Last week, more than 55 migrants from Central America (mostly Guatemalans) who had been piled in the back of a tractor trailer died tragically in a wreck in Tuxtla Gutierrez, the capital of Mexico’s southernmost state, Chiapas. Dozens more were injured. The question is: what were migrants doing in Tuxtla Gutierrez? The answer lies in understanding the collateral consequences of Mexican immigration policy over the last decade.
Chiapas borders Guatemala, and many towns in Chiapas have long been part of migration routes through the state. But Tuxtla Gutierrez has never played a major role; the capital of the state is situated near the center of the state, far from the border, far from the railways that migrants often use to move, and between the two typical migrant routes that run through the extreme north and south of the sate (see image below). However, since 2014, when Mexico began aggressively setting up immigration checkpoints along traditional migrant routes in Southern Mexico, smugglers have been seeking new options. The lack of checkpoints along the roads to and from Tuxtla Gutierrez put the city on migrants’ and smugglers’ maps.
And with migrants comes opportunity for profit. Back in 2019, while doing fieldwork in the Tuxtla area, I took a taxi from Chiapa de Corzo to Tuxtla Gutierrez—the same road where the tractor trailer turned over last week. When I mentioned my research to the taxi driver, he told me that he charges the 500 pesos per person (around 30 USD at the time) to transport Central American migrants from one side of Tuxtla to the other. “You can make a lot of money because there are more and more migrants passing through here,” he told me. In Chiapas—the poorest state in Mexico—truck drivers and others in the transportation sector are also aware of the lucrative business of transporting migrants.
The trailer that turned over last week was is said to be transporting at least 152 migrants, an astonishing number of people that included many women and children who had likely been in the trailer for hours as the driver took alternative routes across the state seeking to avoid checkpoints. This volume is a testament to how Mexico’s increased effort to deter the movement of migrants has also met an ever-growing number of Central Americans trying to reach the United States. These detention efforts have not lead migrants and smugglers to give up—instead, they have sought new routes aimed at avoiding detention. These routes are not the fastest routes, nor are they the cheapest. But, they do aim to avoid authorities and road blocks and surveillance by authorities, in an effort to achieve the ultimate goal—avoiding deportation. And Tuxtla, a major city that is not traditionally part of the migrant route, has ample transportation options and that is busy enough to allow migrants to go undetected. Thus, it finds itself suddenly in the fold.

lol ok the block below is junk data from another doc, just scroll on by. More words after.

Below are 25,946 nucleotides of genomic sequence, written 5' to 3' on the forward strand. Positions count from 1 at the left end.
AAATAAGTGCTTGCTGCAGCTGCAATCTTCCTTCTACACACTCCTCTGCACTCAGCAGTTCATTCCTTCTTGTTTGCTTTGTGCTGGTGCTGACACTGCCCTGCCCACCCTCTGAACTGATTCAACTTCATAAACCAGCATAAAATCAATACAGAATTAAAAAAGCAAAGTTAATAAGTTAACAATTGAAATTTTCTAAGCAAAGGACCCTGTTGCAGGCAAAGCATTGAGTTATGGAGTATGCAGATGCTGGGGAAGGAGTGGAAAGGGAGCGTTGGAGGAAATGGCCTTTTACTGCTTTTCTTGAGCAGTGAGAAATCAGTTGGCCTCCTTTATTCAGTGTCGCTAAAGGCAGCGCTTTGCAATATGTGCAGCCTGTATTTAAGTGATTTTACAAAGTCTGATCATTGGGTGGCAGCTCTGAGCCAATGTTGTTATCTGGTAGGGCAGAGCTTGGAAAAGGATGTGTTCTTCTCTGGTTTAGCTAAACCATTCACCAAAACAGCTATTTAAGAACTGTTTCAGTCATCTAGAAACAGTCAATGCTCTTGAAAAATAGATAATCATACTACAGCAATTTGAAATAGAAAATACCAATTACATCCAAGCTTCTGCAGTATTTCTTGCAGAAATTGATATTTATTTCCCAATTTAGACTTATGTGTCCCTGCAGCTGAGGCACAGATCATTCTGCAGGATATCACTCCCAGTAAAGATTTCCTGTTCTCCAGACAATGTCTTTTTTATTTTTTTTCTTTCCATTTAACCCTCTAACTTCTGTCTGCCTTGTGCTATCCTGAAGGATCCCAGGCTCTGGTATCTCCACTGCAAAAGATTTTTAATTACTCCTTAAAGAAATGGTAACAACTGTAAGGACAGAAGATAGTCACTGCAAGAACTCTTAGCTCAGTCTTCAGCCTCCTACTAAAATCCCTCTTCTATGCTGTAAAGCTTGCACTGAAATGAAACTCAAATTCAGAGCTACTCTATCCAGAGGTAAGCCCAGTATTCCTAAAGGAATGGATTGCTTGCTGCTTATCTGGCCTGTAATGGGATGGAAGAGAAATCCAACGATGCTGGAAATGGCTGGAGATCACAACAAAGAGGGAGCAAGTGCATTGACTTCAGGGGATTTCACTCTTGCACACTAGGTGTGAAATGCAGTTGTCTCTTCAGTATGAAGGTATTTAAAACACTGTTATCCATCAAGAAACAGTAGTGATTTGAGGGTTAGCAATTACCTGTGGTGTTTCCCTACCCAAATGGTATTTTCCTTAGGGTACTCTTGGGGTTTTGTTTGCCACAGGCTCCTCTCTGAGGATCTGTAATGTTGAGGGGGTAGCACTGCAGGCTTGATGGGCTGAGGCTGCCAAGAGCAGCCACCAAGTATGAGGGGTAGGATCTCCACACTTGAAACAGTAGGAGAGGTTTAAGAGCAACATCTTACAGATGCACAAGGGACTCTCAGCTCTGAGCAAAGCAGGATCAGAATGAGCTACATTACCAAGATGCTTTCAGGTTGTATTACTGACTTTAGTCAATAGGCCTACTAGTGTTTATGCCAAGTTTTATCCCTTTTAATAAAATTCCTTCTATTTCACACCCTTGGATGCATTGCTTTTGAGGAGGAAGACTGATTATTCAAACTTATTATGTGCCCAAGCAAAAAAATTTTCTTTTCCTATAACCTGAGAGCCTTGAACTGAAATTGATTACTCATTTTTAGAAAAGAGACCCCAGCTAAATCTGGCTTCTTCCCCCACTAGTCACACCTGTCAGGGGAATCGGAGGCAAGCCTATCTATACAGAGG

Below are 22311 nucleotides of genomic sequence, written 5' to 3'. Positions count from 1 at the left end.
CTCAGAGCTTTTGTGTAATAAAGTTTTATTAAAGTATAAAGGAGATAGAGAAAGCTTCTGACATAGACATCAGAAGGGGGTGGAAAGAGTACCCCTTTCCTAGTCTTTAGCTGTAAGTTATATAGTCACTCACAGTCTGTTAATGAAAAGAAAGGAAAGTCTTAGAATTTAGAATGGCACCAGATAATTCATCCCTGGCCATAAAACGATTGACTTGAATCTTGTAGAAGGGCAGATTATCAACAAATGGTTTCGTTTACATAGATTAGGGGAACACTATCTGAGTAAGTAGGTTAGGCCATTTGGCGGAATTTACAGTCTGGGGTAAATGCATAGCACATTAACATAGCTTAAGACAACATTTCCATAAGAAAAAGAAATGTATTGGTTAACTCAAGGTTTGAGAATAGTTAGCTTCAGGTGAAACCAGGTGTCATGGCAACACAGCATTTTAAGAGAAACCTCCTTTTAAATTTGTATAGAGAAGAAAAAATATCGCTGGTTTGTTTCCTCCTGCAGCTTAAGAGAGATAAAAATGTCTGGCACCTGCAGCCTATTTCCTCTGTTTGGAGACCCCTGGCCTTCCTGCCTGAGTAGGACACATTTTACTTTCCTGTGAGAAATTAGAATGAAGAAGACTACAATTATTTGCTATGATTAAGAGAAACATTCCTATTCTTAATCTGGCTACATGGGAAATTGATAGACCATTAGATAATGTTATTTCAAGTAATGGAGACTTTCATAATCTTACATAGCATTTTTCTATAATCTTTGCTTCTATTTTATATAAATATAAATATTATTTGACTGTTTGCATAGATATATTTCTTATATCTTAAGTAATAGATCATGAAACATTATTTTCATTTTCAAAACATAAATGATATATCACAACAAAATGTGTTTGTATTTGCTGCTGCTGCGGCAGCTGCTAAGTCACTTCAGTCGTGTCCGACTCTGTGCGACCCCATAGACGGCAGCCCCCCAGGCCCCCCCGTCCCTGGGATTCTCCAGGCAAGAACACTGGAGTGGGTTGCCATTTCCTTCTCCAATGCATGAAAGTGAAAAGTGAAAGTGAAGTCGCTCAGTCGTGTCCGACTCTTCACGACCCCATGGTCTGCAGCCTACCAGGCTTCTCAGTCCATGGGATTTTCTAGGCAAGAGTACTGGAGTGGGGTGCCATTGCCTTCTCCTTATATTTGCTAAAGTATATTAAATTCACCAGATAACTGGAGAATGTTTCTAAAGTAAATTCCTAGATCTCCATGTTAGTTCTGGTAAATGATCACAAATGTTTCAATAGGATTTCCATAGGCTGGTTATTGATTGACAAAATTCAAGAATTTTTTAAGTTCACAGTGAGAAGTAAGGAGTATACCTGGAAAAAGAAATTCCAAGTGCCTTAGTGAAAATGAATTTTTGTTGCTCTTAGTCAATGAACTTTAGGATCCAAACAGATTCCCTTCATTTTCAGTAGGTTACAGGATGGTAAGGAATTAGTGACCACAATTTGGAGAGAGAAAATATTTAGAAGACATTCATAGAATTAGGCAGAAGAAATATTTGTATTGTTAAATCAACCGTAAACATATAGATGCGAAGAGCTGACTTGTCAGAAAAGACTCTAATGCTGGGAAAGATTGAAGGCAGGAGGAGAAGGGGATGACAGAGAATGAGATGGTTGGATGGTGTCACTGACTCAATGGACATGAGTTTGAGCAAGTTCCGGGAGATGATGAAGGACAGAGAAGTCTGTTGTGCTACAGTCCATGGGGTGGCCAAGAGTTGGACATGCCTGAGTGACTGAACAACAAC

Though smugglers may be assisting migrants in avoiding deportation (after all, that is their business), the horrendous conditions in which migrants are smuggled are not to be downplayed. In addition to the risks of crashes and accidents, we must consider many other risks, like asphyxiation, dehydration, spending long hours in containers without food or bathroom, separation from family members, and the list goes on. And migrants are paying exorbitant prices to migrate in these conditions. In 2019, migrants told me that the cost of hiring a smuggler to reach the U.S. was between the eight and thirteen thousand dollars, meaning that, from the smugglers’ perspective, that trailer was carrying almost two million dollars in profits.In other words, poor migrants pay thousands of dollars to criminal groups to move in these conditions, because of the pressure of the risk of detention and deportation.
While the U.S. has managed to elude any responsibility for the conditions in Central America that generate migration, it should not be able to elude responsibility for the conditions in which these migrants are forced to move. Central Americans and migrants from other parts of the world place their lives (and those of their families) in the hands of traffickers, they ride on top of trains and walk thousands of miles in caravans, because of U.S. pressure on Mexico to keep them from ever reaching the U.S. border. Last week’s accident is a direct effect of that. But, as the last five years have shown, making the migrant journey more dangerous does not change migrants’ minds; instead, it creates a scenario where 153 people are crammed into the back of a tractor trailer and forced to move in precarious conditions. Last week, 55 people from Central American who were spouses, siblings, sons, daughters, cousins, and friends died unnecessarily in Mexico in a truck accident on a road bound for nowhere, while being cruelly smuggled to avoid Mexico’s detention and deportation apparatus being implemented at the behest (and on the dollar) of the United States.